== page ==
Writers attempt to create the familiar and unfamiliar daily. If we are true in our creation, our readers will believe in the moment we depict.
Writers attempt to make readers sympathetic. We turn them into partners who can feel what our characters are feeling to such a degree that, however momentarily, they are in the same emotional instant of being as the character we painstakingly created.
In other words, our readers laugh, cry, wince, tremble, and smile just where we want them to as they read. Either the reader never experienced the situation or they have. In either case, they deepen the connection through imagination and through their own personal experience.
With the desire to develop our characters so our readers commiserate and celebrate with them comes the need to grasp the nuances of these unique and often powerful incidents.
There are six main ways writers do this:
- We talk to friends, family and professionals who can provide the needed information
- We research by reading texts, maps, and internet sources, etc.
- We seek the experience
- We keep copious notes about what naturally occurs in our lives
- We observe closely when others go through events around us
- We draw from our imagination, using all of the above to produce something that has yet to be experienced by anyone
- getting married/divorced/widowed
- being burned
- breaking a bone
- being hit by a car
- falling a great height
- sneaking/breaking into a home/business/institution
- lying for the sake of survival
- flying a plane
- grave illness
- flying in space
- crashing a car/plane/motorcycle/boat
- losing a limb
- fighting a monster
- being shot at
- shooting someone
- making a movie
- being abused
- building a house
- crafting a work of art or necessity
- fixing a machine
- programming a computer
- building a computer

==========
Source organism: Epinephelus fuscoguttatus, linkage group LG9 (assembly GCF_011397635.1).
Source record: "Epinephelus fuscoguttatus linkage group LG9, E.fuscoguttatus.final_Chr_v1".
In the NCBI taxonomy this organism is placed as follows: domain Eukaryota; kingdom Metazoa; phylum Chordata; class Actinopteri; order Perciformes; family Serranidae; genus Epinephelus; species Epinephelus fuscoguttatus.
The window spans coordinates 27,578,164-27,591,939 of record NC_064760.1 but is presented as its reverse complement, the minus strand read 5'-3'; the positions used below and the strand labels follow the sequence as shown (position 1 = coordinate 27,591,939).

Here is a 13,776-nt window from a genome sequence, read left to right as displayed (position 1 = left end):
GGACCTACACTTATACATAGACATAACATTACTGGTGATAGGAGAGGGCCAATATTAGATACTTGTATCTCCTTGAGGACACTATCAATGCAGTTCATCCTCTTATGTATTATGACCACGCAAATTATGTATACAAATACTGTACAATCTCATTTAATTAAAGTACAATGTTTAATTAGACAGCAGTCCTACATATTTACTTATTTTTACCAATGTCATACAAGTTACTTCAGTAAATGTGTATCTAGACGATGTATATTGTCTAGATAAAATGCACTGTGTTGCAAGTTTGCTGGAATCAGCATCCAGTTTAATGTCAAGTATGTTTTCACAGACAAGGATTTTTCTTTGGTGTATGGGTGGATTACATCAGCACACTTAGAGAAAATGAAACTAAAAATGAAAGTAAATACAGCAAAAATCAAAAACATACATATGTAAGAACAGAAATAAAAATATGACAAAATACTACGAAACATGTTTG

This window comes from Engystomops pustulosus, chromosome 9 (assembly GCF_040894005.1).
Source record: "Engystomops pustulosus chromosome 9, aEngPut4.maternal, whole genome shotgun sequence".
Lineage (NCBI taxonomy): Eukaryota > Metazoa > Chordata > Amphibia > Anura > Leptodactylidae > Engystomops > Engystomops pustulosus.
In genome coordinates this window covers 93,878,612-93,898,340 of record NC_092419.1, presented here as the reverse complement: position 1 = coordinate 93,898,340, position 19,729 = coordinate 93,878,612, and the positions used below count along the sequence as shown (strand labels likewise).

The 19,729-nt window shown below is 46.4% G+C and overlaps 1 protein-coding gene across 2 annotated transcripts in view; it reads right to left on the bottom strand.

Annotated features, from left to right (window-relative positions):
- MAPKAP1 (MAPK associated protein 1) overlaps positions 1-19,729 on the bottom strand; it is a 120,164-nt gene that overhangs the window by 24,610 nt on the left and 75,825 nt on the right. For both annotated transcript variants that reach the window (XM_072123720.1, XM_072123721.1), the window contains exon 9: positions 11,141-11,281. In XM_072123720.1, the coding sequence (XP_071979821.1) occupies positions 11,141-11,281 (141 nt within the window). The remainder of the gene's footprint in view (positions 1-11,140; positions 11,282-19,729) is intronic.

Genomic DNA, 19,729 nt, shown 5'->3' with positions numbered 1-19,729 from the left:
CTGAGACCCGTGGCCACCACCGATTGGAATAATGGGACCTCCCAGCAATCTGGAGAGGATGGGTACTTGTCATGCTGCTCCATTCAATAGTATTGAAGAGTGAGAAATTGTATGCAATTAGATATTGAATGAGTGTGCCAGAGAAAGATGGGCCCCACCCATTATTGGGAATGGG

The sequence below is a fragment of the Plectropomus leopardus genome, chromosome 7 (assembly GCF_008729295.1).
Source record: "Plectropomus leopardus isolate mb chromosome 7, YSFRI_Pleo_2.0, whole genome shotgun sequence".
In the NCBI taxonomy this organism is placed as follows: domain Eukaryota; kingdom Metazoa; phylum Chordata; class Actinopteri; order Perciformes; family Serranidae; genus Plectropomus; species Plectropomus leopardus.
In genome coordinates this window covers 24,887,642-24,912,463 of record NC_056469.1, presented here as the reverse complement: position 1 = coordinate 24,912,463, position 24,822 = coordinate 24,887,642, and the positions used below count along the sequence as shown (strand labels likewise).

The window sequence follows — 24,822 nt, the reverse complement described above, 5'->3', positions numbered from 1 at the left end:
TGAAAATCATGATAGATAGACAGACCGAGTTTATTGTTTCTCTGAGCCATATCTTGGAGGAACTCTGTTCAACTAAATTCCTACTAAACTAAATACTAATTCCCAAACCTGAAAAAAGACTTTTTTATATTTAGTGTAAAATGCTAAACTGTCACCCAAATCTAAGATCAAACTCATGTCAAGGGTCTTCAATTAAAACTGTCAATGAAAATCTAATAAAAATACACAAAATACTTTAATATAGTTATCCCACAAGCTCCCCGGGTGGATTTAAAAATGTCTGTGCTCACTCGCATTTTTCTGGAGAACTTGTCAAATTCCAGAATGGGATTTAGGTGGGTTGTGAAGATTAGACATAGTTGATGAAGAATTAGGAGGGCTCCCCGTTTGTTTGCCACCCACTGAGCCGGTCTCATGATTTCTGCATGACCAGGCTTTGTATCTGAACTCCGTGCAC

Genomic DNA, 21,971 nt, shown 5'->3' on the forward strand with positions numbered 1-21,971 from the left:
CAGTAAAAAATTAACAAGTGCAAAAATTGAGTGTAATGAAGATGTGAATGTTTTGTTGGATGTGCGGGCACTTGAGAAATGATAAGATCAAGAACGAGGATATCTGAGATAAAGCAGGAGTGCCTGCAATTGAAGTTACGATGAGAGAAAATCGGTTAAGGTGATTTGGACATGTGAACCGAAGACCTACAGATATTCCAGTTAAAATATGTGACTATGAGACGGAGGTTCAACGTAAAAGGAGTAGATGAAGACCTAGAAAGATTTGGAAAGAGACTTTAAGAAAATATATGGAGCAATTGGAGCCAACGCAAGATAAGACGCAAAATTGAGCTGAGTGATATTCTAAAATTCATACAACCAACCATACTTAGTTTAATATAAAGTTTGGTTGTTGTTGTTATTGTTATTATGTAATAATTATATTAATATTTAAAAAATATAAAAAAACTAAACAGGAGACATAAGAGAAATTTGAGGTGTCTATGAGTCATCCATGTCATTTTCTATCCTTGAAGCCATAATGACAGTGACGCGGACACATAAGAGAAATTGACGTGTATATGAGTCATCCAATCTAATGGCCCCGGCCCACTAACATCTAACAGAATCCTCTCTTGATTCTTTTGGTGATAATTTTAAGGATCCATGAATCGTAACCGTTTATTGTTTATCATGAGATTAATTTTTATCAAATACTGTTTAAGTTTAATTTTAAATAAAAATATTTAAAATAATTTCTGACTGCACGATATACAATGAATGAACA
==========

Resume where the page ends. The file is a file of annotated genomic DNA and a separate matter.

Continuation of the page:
- running a country
- taking over a country
- jumping on/off a train
- falling in love
- raising a child
- teaching a skill or knowledge
- running a plant/warehouse, business
- running from an enemy/attacker
- running any complicated machinery
- running a marathon/extreme sports
- climbing a mountain
- dressing a deer/pig/cow/etc. (I don't mean with clothes; however, that might be something a character might have to do, so perhaps that should be on the list)
- cooking a complete meal
- painting a picture
- losing one's mind/memory
- caring for the elderly
- raising a child with a disability
- training a horse/dog/monkey/donkey/etc.
- treating an injury
- designing clothes/interiors/architecture/etc.
- miscarriage of a pregnancy
red - events I acquired information about or observed from family, friends or professionals so I could use it in something I've written
purple - what I have personally experienced and may have used
orange - what I had no experience in but I did use in my writing and augmented through additional research
white - have not needed to know yet
Obviously, the list is incomplete and infinite in potential length.
We writers are busy creating characters who go through believable experiences. If you are a writer, what unusual or challenging experience did you have to craft for your work? If you are a reader, what experience did a character go through that captured an emotional and physical connection from you, that made you respond because it felt that real?